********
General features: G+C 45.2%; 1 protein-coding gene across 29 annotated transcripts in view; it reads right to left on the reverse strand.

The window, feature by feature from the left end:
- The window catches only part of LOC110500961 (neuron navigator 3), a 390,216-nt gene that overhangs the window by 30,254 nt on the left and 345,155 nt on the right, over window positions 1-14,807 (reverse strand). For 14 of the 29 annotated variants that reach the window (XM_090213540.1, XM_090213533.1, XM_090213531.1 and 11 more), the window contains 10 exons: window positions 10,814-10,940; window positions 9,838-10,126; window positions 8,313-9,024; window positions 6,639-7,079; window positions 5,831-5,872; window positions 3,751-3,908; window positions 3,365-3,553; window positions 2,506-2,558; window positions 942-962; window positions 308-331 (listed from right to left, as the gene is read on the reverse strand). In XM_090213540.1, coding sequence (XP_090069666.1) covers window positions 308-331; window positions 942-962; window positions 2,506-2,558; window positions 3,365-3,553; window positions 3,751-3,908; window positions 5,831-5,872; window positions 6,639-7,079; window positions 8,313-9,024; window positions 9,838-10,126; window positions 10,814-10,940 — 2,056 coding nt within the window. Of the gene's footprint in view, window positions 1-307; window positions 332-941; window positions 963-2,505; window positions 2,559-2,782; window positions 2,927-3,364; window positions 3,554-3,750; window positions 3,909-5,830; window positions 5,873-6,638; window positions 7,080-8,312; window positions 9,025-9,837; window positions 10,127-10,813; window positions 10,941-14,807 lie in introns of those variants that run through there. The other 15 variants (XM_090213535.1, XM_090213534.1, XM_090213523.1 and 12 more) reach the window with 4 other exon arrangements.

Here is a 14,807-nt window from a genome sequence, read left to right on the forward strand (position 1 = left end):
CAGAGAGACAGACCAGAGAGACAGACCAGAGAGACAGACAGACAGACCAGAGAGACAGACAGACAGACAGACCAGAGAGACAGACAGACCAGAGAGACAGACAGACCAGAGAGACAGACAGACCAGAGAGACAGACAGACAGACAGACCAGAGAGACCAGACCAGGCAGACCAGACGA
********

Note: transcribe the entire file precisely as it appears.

General features: G+C 45.2%; 1 protein-coding gene across 29 annotated transcripts in view; it reads right to left on the reverse strand.

The window, feature by feature from the left end:
- The window catches only part of LOC110500961 (neuron navigator 3), a 390,216-nt gene that overhangs the window by 30,254 nt on the left and 345,155 nt on the right, over window positions 1-14,807 (reverse strand). For 14 of the 29 annotated variants that reach the window (XM_090213540.1, XM_090213533.1, XM_090213531.1 and 11 more), the window contains 10 exons: window positions 10,814-10,940; window positions 9,838-10,126; window positions 8,313-9,024; window positions 6,639-7,079; window positions 5,831-5,872; window positions 3,751-3,908; window positions 3,365-3,553; window positions 2,506-2,558; window positions 942-962; window positions 308-331 (listed from right to left, as the gene is read on the reverse strand). In XM_090213540.1, coding sequence (XP_090069666.1) covers window positions 308-331; window positions 942-962; window positions 2,506-2,558; window positions 3,365-3,553; window positions 3,751-3,908; window positions 5,831-5,872; window positions 6,639-7,079; window positions 8,313-9,024; window positions 9,838-10,126; window positions 10,814-10,940 — 2,056 coding nt within the window. Of the gene's footprint in view, window positions 1-307; window positions 332-941; window positions 963-2,505; window positions 2,559-2,782; window positions 2,927-3,364; window positions 3,554-3,750; window positions 3,909-5,830; window positions 5,873-6,638; window positions 7,080-8,312; window positions 9,025-9,837; window positions 10,127-10,813; window positions 10,941-14,807 lie in introns of those variants that run through there. The other 15 variants (XM_090213535.1, XM_090213534.1, XM_090213523.1 and 12 more) reach the window with 4 other exon arrangements.

Here is a 14,807-nt window from a genome sequence, read left to right on the forward strand (position 1 = left end):
CAGAGAGACAGACCAGAGAGACAGACCAGAGAGACAGACAGACAGACCAGAGAGACAGACAGACAGACAGACCAGAGAGACAGACAGACCAGAGAGACAGACAGACCAGAGAGACAGACAGACCAGAGAGACAGACAGACAGACAGACCAGAGAGACCAGACCAGGCAGACCAGACGA